Basics essential in community policing
Building relationships with the community and focusing on preventing crime is paying off for police.
Glen Innes neighbourhood policing team has been operating for just over a year now.
Sergeant Harry Henderson leads the team and says statistics show that aside from domestic violence, the crime rate in the area has dropped significantly.
"A lot of people were scared to come into the town centre before because of drunken behaviour," Constable Scott Burrows says. "There was an existing liquor ban but it was blatantly ignored."
Within a couple of weeks of police enforcing the ban, the number of people drinking on the street dropped significantly, Mr Burrows says. Underage drinking has also become less of a problem.
Liquor stores are helping police to foster a community that uses alcohol responsibly, Mr Henderson says. Seven stores have signed an agreement to close at 10pm. The stores issue trespass orders to anyone caught supplying alcohol to underage youths.
The burglary rate has also dropped.
"There is a direct link between drugs and property offending. The closing down of tinnie houses has greatly assisted with reducing property crime," Mr Henderson says.
The team will hold a Kids Safety Day in Point England Reserve on March 16. The focus will be bicycle and water safety as well as preventing injuries around the home.
Next year the team plans to focus on reducing domestic violence as well as provide activities for young people by setting up community gardens on vacant land and a fitness trail in a local reserve.
The new Tamaki Community Patrols group has been working with constable Alfred Faireka and already has around 35 members.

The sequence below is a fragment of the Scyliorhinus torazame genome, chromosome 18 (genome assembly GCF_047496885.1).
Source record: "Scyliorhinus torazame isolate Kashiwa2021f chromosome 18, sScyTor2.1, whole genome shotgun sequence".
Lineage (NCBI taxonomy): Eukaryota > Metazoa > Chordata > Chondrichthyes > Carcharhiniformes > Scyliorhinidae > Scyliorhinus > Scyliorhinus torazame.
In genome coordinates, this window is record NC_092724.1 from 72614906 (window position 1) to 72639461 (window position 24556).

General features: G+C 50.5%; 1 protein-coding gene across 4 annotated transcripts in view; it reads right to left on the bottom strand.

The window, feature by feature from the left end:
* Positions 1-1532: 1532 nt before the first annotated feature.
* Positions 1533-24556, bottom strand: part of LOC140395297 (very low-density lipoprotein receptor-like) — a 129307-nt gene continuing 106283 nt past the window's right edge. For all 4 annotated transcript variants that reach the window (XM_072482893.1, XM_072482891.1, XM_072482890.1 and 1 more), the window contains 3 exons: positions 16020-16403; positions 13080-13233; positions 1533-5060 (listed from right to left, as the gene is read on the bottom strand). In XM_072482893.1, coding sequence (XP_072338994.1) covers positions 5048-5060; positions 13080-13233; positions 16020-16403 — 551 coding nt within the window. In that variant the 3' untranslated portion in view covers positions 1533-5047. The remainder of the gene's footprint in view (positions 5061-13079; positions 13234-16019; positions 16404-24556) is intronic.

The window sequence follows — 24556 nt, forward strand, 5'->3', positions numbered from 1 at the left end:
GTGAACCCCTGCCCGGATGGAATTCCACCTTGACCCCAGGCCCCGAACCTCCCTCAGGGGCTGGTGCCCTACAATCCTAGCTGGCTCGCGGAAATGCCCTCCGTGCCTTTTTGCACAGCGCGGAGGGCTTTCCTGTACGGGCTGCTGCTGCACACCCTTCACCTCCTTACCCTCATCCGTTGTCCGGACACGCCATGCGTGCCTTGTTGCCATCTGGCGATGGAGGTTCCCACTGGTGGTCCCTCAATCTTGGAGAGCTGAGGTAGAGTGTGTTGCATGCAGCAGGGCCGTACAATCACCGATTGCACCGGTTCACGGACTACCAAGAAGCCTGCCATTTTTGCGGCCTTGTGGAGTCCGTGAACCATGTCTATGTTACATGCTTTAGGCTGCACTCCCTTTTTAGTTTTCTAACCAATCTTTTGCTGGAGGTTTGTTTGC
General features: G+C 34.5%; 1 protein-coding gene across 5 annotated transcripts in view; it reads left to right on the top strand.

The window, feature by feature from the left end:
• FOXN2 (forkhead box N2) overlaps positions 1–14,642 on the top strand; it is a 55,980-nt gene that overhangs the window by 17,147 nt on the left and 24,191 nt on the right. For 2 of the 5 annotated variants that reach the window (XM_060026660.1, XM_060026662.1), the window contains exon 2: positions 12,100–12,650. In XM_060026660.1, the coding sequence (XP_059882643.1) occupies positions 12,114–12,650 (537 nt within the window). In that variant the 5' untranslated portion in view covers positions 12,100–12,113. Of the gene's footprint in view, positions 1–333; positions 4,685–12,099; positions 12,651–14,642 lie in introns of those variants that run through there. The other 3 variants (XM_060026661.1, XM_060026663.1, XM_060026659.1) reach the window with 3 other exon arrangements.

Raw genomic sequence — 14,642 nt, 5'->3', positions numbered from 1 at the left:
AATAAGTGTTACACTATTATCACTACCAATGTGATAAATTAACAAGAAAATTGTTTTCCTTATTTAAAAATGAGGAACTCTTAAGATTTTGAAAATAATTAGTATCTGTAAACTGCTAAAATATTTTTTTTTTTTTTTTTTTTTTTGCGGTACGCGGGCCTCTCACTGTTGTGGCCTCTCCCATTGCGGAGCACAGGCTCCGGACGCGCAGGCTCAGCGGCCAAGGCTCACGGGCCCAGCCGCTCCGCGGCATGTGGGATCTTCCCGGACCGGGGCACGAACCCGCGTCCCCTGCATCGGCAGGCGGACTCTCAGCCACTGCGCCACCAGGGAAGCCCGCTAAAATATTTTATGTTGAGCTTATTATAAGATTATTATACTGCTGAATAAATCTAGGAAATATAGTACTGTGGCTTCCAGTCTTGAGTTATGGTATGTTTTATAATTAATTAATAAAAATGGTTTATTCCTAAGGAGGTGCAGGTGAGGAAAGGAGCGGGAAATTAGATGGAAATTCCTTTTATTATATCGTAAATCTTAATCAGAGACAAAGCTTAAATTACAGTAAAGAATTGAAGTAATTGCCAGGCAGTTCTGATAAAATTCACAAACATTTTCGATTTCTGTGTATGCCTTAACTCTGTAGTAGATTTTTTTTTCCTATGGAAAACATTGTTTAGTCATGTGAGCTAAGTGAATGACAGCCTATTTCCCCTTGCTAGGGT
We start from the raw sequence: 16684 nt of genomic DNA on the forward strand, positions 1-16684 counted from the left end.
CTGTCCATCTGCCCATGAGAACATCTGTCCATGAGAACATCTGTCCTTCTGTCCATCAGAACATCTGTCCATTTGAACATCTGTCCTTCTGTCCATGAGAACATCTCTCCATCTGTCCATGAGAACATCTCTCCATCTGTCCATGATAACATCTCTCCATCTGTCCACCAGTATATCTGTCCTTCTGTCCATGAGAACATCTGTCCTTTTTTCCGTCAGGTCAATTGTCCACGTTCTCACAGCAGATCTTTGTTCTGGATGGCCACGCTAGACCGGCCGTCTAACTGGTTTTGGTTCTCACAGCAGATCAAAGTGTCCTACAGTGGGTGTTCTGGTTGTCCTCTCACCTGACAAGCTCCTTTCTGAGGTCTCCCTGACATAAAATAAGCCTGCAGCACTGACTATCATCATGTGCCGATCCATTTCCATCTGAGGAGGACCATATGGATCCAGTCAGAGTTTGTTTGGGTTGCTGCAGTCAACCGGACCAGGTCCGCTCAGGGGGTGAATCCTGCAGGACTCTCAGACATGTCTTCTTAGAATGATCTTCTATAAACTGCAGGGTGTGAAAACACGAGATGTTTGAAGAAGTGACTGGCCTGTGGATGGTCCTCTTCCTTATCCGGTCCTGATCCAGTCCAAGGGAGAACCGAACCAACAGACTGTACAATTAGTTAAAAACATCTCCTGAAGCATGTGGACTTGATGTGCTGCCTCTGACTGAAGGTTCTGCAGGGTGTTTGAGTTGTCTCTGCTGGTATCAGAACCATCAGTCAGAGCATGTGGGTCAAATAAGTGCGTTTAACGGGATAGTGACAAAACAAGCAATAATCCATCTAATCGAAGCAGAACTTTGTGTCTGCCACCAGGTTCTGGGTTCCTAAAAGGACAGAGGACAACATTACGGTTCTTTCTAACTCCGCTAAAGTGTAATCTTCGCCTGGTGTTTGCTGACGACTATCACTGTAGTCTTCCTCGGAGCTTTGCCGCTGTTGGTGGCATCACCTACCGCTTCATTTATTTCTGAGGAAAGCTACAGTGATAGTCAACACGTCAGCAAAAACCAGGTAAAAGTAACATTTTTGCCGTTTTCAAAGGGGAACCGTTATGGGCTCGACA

Sergeant Matt Knowsley is in charge of the community constables in the eastern area and says his team has focused on setting up officers to liaise with each community patrol.
The team was established in July and is based in Newmarket. Its members hold community constable portfolios but also work together on specific issues.
The last five months have been about forming an identity as a team and building relationships with the community, Mr Knowsley says.
It has made great progress assisting neighbourhood support networks and in setting up community patrols in Onehunga and Ellerslie as well as helping an established patrol group in Epsom.
"It's about neighbours looking after neighbours. Through the co-ordinators we are able to provide a personalised point of contact. A police officer is assigned to each group and we assist with such things as training and vetting of members."
The team also hopes to build closer links with members of Orakei Marae and assist with the Mai Whanau programme.
Setting up a community patrol group for Orakei is under discussion and groups in Newmarket and Mission Bay are in the process of being formed.
The concept of prevention is common sense, Mr Knowsley says.
"I view what we do as ‘the old new'. The focus is on knowing what has always worked. We are supporting residents to own their streets."
Mr Henderson agrees that back to basics policing is the way forward.
"Our neighbourhood policing team is highly successful. The statistics shows it does work. It's not a new idea, it's just about turning back the clock."
East And Bays Courier